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'Paddle away': Lake Bemidji Dragon Boat Festival opens with parade, ceremonies

Members of the Lincoln Honor Rowl team from Lincoln Elementary School honor their namesake in the Lake Bemidji Dragon Boat Festival parade Friday. Pioneer Photos/Laurie Swenson1 / 4
Kelly Zellmann of North Country Health Services Dragon Assets and her son, Charlie, march in the parade Friday night. Pioneer Photo/Dennis Doeden2 / 4
Ciera Goldsmith, Drew Viken and Kelly Viken of the Fosston Rotary Club's Prairie to Pine Paddlers are all smiles during Friday night's parade. Pioneer Photo/Laurie Swenson3 / 4
Concordia Language Villages' Sen Lin Hu performs during opening ceremonies Friday night. Pioneer Photos/Laurie Swenson4 / 4

The rain held out just long enough Friday night for the Lake Bemidji Dragon Boat Festival's parade and opening ceremonies.

Sixty-six teams, a record for the four-year-old festival, marched to the waterfront park from the team villages in Library Park. Crowds lined the sidewalk and dotted the grass on the lakefront below as they cheered on the teams and viewed the variety of themes.

Sen Lin Hu of the Chinese Village at Concordia Language Villages led the parade with drums and dragon, and provided entertainment and history during the opening ceremonies that followed. The ceremonies included a dramatization of the legend on which the ancient dragon boat tradition is based.

Among both new and experienced teams, there certainly is no shortage of clever names.

Widseth Smith Nolting & Associates went with Water Soaked Nerds, dressing up in taped-up black thick-framed glasses and T-shirts with neckties printed on them.

Lincoln Elementary School's paddlers, dressed up like Abraham Lincoln, formed the purposely misspelled Lincoln's Honor Rowl.

Bemidji Bituminous Inc. went patriotic with Team Red White and Blue, carrying U.S. flags while wearing red-white-and-blue tie-dyed T-shirts and stars-and-stripes bandanas. Dondelinger's Moto Dragons also stood out as they had their own dragon for the parade.

Security BankUSA, winner of last year's Banker's Cup, carried the trophy through the parade, looking confident of a repeat.

Some teams passed out candy, but Beltrami County's Health and Human Services' Dragon Flyz gave out beads and RiverWood Bank's River Rats had colorful leis.

"We got it done, which is great," Co-Chairman Gary Johnson said beneath a dark sky immediately after the event, shortly before the rain came down in buckets. "I think everyone's having fun. ... I think we'll have a great day (today), rain or shine."

"Other than the inclement weather, we had a great showing of our teams," said Co-Chairwoman Shelly Geerdes, adding that today's weather looks more favorable.

"I'm so grateful the Bemidji area supports an increasing number of teams," Geerdes said, adding that the festival has great volunteers.

"It's very exciting for us to put this on," Johnson said, adding that the festival gets "tremendous support" from spectators, teams, volunteers and sponsors.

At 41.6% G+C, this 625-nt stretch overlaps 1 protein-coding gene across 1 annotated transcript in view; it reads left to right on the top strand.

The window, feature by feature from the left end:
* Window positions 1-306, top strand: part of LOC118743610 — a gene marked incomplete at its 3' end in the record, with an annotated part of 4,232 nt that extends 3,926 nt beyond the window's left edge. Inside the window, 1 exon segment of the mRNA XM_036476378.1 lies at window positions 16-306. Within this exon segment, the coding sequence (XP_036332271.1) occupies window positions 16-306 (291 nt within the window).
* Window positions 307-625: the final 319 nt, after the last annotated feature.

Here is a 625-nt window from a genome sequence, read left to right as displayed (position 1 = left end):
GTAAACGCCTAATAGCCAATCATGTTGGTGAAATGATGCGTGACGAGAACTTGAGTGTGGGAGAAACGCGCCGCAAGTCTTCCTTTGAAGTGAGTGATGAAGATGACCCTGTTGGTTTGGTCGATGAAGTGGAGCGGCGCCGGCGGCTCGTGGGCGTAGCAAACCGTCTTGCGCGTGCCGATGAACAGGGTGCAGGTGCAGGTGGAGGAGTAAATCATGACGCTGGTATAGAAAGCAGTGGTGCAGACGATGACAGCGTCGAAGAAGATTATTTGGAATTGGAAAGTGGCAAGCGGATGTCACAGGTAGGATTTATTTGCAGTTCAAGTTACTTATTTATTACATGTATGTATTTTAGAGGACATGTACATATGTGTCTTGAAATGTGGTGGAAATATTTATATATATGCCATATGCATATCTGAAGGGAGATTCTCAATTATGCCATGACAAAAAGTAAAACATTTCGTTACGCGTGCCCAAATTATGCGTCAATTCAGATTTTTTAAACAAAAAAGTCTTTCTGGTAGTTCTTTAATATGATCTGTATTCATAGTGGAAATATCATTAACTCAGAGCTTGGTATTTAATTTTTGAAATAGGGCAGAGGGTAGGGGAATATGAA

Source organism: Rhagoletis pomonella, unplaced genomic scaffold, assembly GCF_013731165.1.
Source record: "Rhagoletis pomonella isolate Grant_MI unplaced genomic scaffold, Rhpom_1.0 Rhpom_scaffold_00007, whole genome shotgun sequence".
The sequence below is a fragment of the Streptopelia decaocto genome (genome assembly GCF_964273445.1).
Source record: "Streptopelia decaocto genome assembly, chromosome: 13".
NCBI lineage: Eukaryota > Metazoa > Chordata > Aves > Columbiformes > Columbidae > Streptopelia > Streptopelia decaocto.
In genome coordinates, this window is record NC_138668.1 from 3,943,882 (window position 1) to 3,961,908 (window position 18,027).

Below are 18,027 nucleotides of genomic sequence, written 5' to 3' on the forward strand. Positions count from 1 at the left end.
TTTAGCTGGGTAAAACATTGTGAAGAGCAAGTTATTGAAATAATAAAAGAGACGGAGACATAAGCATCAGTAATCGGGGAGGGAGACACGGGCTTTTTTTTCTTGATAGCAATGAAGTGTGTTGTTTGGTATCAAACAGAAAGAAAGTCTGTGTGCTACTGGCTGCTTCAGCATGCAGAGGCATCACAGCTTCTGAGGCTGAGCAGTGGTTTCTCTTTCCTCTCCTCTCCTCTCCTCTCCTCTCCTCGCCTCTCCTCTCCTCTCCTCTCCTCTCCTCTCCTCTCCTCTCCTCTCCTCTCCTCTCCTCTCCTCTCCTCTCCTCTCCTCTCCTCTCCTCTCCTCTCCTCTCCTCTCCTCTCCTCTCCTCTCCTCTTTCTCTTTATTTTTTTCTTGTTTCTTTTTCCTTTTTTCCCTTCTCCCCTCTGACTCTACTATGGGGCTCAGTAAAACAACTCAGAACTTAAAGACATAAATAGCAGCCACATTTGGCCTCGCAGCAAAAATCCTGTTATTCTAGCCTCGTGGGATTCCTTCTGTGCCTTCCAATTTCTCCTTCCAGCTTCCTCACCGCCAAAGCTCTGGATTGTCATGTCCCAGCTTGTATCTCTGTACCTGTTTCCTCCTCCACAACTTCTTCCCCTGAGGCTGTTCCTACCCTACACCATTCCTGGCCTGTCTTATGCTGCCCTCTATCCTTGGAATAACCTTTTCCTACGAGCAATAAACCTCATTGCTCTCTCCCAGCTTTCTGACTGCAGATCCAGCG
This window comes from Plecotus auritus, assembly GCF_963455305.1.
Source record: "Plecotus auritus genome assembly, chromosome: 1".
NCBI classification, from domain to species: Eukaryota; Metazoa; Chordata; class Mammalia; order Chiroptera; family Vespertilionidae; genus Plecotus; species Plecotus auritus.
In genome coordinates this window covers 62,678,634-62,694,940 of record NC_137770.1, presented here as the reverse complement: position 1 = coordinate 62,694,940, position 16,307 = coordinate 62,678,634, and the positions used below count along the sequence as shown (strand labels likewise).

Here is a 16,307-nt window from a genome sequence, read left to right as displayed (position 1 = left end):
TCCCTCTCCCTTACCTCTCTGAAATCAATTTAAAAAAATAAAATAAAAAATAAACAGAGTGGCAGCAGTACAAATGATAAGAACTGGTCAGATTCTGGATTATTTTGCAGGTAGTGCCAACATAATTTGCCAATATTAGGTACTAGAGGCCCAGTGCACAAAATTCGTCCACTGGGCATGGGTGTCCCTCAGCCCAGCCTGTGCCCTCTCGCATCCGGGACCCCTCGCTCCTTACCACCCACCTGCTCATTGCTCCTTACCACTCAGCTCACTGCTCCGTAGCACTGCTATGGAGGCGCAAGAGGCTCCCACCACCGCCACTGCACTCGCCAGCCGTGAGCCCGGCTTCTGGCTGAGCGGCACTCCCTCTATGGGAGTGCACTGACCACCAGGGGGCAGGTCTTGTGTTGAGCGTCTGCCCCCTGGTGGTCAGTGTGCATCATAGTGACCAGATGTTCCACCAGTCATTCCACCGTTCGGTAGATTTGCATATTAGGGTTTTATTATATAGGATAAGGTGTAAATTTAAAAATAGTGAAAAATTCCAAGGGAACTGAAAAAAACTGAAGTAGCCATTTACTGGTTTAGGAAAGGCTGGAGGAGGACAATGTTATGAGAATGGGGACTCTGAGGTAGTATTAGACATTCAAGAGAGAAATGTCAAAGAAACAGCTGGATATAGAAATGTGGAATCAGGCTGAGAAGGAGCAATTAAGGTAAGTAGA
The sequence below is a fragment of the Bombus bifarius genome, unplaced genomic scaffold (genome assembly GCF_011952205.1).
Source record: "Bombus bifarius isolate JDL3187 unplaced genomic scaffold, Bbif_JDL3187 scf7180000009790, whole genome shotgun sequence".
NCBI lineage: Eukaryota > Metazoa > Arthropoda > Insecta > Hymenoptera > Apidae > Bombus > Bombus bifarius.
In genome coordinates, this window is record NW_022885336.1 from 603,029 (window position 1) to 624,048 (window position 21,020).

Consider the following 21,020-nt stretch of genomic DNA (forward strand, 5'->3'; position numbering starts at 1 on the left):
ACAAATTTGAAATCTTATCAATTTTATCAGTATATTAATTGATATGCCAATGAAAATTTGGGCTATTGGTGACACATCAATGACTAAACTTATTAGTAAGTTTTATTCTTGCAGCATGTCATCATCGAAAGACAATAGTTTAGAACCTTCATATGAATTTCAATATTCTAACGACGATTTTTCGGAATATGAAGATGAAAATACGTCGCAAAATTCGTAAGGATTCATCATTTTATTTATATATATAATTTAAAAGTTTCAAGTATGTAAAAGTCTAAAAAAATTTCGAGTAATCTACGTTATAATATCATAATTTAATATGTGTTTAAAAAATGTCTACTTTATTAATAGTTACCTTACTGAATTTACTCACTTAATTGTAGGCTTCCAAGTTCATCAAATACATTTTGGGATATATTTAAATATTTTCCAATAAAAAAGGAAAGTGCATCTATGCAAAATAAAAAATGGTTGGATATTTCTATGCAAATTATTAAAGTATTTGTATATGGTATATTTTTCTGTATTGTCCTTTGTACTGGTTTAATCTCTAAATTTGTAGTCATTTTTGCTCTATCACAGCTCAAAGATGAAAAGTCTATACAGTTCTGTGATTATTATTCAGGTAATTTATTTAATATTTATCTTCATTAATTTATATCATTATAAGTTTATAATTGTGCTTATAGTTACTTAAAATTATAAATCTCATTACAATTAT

"Things seem to be falling into place as planned," said Lori Paris, president of the Bemidji Area Chamber of Commerce.

Paris said after three years, the festival has become second nature for organizers and volunteers. "I don't know that anybody has butterflies like before," she said.

It's heartwarming, she said, to hear that people plan their summer vacations and schedule reunions and other gatherings around the festival.

She also encounters tourists every year who were previously unaware of the festival and who say they'll be back.

Some newcomers this year include Alison Loftin of Arquette, Mich., her young daughter, Izzy; her mother, Karen Davis of Cass Lake; and her mother's friend, Dr. Debra Meness.

Meness, clinical director of the Cass Lake Indian Public Health Service Hospital, supports the Thirsty Thursday Throng, the tongue-twisting name of the EAPC Architects' team, because some of the members work at the hospital.

"It's cool -- it's really nice," Meness said. "It's good, clean fun."

Kelly Viken and his nephew, Drew Viken, have returned for a second year on the Fosston Rotary Club's Prairie to Pine Paddlers, bringing with them first-time paddlers Kami Viken (Kelly Viken's daughter) and her friend, Ciera Goldsmith, who carried the banner for their team.

"I'm so excited," Kami Viken said.

Jason Douglas has been in the races for all four years, but never with the same team.

Douglas has paddled for, in order, Paul Bunyan Broadcasting, the Friends of the Bemidji Library and Pinnacle Publishing.

This year he's with EAPC Architects, a new entrant this year. He is the only experienced paddler on the team.

"I'm looking forward to the races," he said. "I'm having a lot of fun. We've got a good team."

During the opening ceremonies, Mayor Richard Lehmann praised the strong turnout of teams from near and far and the work of the sponsors and volunteers.

"It's another excellent day in Bemidji," Lehmann said.

"It's truly a great community event and makes Bemidji a great community," said Mike Beard, chairman of the Chamber board of directors.

Today's schedule

E8:30 a.m.-12:15 p.m. -- Round 1 of races

E10 a.m.-9 p.m. -- Food Court open

ENoon-Midnight -- Dragon's Den open

E1-4 p.m. -- Round 2 of races

E4:45-5:15 p.m. -- Race finals

E5:15 p.m. -- Awards ceremony

EFollowing ceremony -- Music by Billy D and the Crystals in the Dragon's Den